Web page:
Filipino artists lend music to silent films in int’l fest
For the first time, the Silent Film Festival, now in its fifth year, features works from the Philippines and Greece apart from event regulars Germany, Spain, Italy and Japan.
The Philippines is believed to have lost all its films from the silent era (1912 to 1932). But Teddy Co, a member of the Society of Filipino Archivists for Film, told the Inquirer that an American production, “Brides of Sulu” (1934) is actually two silent movies from the Philippines put together: “Moro Pirates” (directed by Jose Nepomuceno) and “Princess Tarhata,” both produced in 1931.
The link was uncovered through painstaking research. Co said the two films had earlier been bought and reedited by a US firm. Now, Co is reclaiming “Brides of Sulu” and, meanwhile, has submitted it as part of the lineup of the 5th Silent Film Festival, which runs August 26-28 at the Shangri-La Plaza Mall Cineplex. “Brides” opens the fest at 7 p.m on Friday.
As in previous years, the silent movies will be set to live music in various styles—jazz, classical, rock, chorale, indigenous and world music.
“Brides of Sulu” will be accompanied by “musical scientist” Armor Rapista and the Panday Pandikal Cultural Troupe from Jolo, Sulu. “There’ll be a lot of surprises in my scoring,” Rapista said. “My music is minimal, almost subliminal.”
It’s the first time for Greece to join the fest, said Ambassador Xenia Stefanidou, because there’s only one surviving silent film in their national archives.
Described as a staged documentary on war, “The Greek Miracle” (1921) will be accompanied by classical pianist Heliodoro Fiel, who said he’ll whip up a new piece for the film, screening August 28, 5 p.m. “It’ll be an improvisational,” Fiel said, “a fusion of new age and jazz.”
Germany’s Goethe Institute, which is spearheading the event, presents the vampire film “Nosferatu” (1922). Program coordinator Luisa Zaidesaid said renowned German silent film musician Stephan von Bothmer will collaborate with Far Eastern University Chorale to lend music to the horror classic on August 26, 7 p.m.
FEU Chorale’s Theresa Pimentel said the group is challenged by Von Bothmer’s piece, which “evokes atmosphere and contrasting emotions—happiness, sadness, misery and fear.”
Spain’s Instituto Cervantes is showcasing “Pilar Guerra” (1926), a melodrama to be accompanied by the HDC Trio, which counts Fiel as member. “Pilar Guerra” closes the fest on August 28, 5:30 p.m.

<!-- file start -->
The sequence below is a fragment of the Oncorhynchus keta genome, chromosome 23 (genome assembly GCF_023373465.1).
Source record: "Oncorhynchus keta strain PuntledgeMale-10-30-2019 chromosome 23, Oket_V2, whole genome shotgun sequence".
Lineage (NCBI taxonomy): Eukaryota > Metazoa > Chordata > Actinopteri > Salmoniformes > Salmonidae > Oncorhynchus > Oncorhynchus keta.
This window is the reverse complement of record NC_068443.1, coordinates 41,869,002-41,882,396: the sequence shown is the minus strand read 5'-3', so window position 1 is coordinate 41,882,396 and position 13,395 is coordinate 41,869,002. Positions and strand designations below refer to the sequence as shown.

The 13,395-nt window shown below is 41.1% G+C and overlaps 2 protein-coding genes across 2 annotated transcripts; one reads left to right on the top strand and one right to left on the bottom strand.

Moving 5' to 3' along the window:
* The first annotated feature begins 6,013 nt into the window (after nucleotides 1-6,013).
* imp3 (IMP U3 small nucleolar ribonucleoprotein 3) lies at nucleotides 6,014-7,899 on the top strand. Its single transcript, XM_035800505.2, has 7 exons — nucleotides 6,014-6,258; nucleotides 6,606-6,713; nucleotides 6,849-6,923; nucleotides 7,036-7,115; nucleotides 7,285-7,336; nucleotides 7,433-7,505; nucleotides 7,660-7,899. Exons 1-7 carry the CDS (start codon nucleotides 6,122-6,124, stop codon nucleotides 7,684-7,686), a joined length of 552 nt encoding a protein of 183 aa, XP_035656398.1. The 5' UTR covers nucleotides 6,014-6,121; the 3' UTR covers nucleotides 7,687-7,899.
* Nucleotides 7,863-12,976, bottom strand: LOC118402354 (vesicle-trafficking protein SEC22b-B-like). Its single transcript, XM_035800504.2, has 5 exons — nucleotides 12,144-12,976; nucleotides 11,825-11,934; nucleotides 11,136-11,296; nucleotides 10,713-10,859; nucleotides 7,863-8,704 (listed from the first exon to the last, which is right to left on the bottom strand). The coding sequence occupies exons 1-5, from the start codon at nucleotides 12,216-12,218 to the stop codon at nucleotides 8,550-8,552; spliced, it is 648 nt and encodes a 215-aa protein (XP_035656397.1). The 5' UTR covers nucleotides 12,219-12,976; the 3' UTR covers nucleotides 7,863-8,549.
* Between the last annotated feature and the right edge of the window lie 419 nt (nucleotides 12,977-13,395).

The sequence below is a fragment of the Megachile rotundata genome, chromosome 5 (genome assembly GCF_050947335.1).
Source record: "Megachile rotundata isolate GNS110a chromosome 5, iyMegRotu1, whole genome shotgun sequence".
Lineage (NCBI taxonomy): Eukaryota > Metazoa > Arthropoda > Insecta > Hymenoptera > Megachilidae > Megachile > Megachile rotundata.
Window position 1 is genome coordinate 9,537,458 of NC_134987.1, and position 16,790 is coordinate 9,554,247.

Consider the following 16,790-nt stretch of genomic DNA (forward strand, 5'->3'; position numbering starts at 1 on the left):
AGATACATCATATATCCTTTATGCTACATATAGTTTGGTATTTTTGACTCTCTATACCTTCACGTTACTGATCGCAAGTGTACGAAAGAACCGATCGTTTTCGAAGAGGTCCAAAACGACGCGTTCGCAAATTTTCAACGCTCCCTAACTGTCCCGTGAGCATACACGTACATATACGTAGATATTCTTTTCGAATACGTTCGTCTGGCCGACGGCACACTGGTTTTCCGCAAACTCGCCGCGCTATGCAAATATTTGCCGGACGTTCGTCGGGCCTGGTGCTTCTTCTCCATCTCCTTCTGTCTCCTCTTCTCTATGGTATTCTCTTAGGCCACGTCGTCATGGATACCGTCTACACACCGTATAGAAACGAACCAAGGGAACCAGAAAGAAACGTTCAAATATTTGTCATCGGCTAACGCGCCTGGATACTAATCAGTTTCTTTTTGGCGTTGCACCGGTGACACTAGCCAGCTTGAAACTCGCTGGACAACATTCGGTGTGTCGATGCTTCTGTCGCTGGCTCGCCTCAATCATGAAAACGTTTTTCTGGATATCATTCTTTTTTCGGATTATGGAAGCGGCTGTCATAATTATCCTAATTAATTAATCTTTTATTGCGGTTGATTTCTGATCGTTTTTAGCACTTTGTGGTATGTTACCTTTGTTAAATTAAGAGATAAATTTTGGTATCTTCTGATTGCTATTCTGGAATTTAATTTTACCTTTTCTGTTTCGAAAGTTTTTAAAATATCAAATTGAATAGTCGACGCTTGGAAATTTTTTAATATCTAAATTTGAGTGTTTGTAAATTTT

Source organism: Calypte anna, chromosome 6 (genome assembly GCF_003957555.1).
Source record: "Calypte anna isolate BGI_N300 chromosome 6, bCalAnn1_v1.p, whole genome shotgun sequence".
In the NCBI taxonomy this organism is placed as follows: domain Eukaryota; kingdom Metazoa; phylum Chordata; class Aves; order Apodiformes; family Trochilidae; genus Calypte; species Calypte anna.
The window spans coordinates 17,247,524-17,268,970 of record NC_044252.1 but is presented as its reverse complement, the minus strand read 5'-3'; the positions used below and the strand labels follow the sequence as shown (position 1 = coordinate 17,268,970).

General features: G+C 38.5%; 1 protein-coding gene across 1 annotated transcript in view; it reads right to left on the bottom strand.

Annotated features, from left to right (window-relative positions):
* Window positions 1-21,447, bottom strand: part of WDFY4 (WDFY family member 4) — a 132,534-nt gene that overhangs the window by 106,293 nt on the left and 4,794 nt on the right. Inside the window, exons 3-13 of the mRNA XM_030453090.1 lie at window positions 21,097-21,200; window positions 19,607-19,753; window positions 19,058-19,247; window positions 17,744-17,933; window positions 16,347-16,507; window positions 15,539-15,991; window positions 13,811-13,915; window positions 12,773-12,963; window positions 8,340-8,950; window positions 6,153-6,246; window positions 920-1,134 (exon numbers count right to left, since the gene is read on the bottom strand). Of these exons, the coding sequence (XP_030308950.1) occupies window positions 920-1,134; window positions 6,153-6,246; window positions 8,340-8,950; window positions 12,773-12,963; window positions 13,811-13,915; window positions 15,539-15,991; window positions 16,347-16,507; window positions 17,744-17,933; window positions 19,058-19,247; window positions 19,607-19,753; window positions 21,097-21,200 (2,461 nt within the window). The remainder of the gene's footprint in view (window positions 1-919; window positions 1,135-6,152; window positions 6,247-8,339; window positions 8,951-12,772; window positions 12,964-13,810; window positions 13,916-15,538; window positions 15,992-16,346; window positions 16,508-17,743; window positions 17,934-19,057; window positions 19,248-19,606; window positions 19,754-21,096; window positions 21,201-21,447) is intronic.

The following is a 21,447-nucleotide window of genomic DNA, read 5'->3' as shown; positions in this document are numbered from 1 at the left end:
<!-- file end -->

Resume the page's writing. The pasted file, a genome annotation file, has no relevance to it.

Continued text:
“The HDC Trio has been working on the music for two months,” said Jose Maria Fons Guardiola, Instituto deputy for cultural affairs. “This festival is important; it promotes cultural exchange, collaboration and dialogue between our two countries, and also between the old and the new, the silent movies and the young musicians.”
Japan Foundation submitted a family drama, “The Dawning Sky” (1929). World music proponents Bandang Malaya will score the film. Violinist TJ Dimacali said his band would go for “broad strokes to convey a scene’s ambience and nuances,” but was leaving room for improvisation during the actual performance on August 27, 5 p.m.
Italy’s “L’Inferno” (1911), found the “perfect” musicians in rock band Razorback, said Emanuela Adesini, cultural attaché of the Italian embassy.
“I was at the rehearsal and the music was amazing. Lead singer Kevin Roy would change his voice to match scenes in the movie, which is basically a journey to hell,” said Adesini.
Razorback manager Patrick Pulumbarit said the band would use songs from its latest album, “Three Minutes of Glory” for “L’Inferno” on August 27, 7 p.m.
“It’ll be trippy,” said Pulumbarit. Coincidentally, the album tackles similar themes as “Dante’s Inferno”—the afterlife, purgatory and hell.
The fest underlines the importance of “preserving” old movies in archives, and also “reviving them so they can be enjoyed by the present generation,” said Antonio Garcia Roger, first secretary of culture, Embassy of Spain. “Silent films are alive.”
And obviously, they can still make some noise on the scene.
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